We estimate that the Museum will attract up to 500,000 visitors to the city. Of course, the primary purpose of its creation is the foundation of historical knowledge and memory, but also the fight against anti-Semitism. But beyond that it is clear that its operation will have a beneficial impact on the local economy and especially on the development of the wider area of ​​the western entrance. As noted by important market players who participated in January at a special day organized in our city precisely for this topic, the development of the Holocaust Museum is already attracting potential investors for other large industrial properties in the same area (such as VILKA), but also for undeveloped plots that are within a city plan and have a high building factor. In the same context it was even emphasized,

It is therefore noticeable that this project, even before we get to the start of the work, changes the development data of the Western Entrance of the city, with real estate values ​​increasing by 30% and the returns on real estate investments being in the area of 7.5%-8.5%.

At the same time, the Museum is expected to contribute to the even greater development of the tourism sector in Thessaloniki, as an even greater influx of visitors from Israel and other countries is expected.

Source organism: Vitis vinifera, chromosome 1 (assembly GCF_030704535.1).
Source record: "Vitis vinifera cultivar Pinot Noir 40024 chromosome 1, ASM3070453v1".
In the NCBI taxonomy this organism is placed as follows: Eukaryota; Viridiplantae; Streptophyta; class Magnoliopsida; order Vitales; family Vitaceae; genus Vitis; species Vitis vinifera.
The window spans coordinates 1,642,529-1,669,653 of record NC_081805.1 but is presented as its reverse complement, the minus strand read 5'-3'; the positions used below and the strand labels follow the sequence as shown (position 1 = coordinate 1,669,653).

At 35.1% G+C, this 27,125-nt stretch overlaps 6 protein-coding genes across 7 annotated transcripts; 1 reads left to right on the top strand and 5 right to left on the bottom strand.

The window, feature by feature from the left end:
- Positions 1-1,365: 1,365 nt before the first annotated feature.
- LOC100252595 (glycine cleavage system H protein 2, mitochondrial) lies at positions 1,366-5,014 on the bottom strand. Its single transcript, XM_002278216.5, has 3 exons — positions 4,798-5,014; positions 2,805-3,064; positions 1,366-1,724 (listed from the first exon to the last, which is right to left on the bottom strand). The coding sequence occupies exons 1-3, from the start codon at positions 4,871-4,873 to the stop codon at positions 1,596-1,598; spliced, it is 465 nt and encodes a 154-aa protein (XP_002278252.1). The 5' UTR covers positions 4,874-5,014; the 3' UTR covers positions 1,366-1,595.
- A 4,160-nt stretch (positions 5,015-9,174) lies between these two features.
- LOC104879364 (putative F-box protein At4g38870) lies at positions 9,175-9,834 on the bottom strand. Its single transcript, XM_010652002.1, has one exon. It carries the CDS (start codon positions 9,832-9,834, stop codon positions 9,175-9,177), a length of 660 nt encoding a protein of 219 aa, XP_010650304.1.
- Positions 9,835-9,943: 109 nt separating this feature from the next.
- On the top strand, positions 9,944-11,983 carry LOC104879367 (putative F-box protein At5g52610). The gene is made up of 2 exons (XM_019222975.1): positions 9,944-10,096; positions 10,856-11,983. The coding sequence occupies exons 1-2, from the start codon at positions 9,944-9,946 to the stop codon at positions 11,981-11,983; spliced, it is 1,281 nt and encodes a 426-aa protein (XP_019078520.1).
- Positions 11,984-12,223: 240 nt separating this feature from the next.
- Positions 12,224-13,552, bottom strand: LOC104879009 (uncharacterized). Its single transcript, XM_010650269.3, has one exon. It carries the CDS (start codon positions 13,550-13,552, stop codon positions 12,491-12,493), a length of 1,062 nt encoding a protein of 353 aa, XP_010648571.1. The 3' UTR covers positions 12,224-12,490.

– In recent years, a number of investments by Israeli capital have been realized in real estate in the historic center of Thessaloniki, especially in the area of ​​Ano Ladadiki and further up and west to the Old Railway Station, which are being radically renovated and are generally used for exploitation. Do you have some overall data-image for the value of these investments and you estimate that similar placements and investments will be made in other sectors in the Thessaloniki market, e.g. processing-production of goods, trade, etc.,?

It is a fact that Israeli investors in recent years have recognized Thessaloniki as an excellent opportunity to place their funds. As the Israelite Community of Thessaloniki, we do not have data on such activities to be able to estimate their total amount. However, the feeling we have is that there is a lively interest, which is not decreasing.

Relatively recent data that anyone can glean from the press and other sources show that bilateral economic relations in particular are flourishing. Israeli exports to Greece increased from $442.6 million in 2019 to $670.3 million in 2022, while imports from Greece increased from $321.2 million in 2019 to $587 million in 2022. Media in this climate, investment opportunities are increasing, at a time when companies and individuals from Israel are emerging as a leading investment force in the Greek tourism and real estate sector.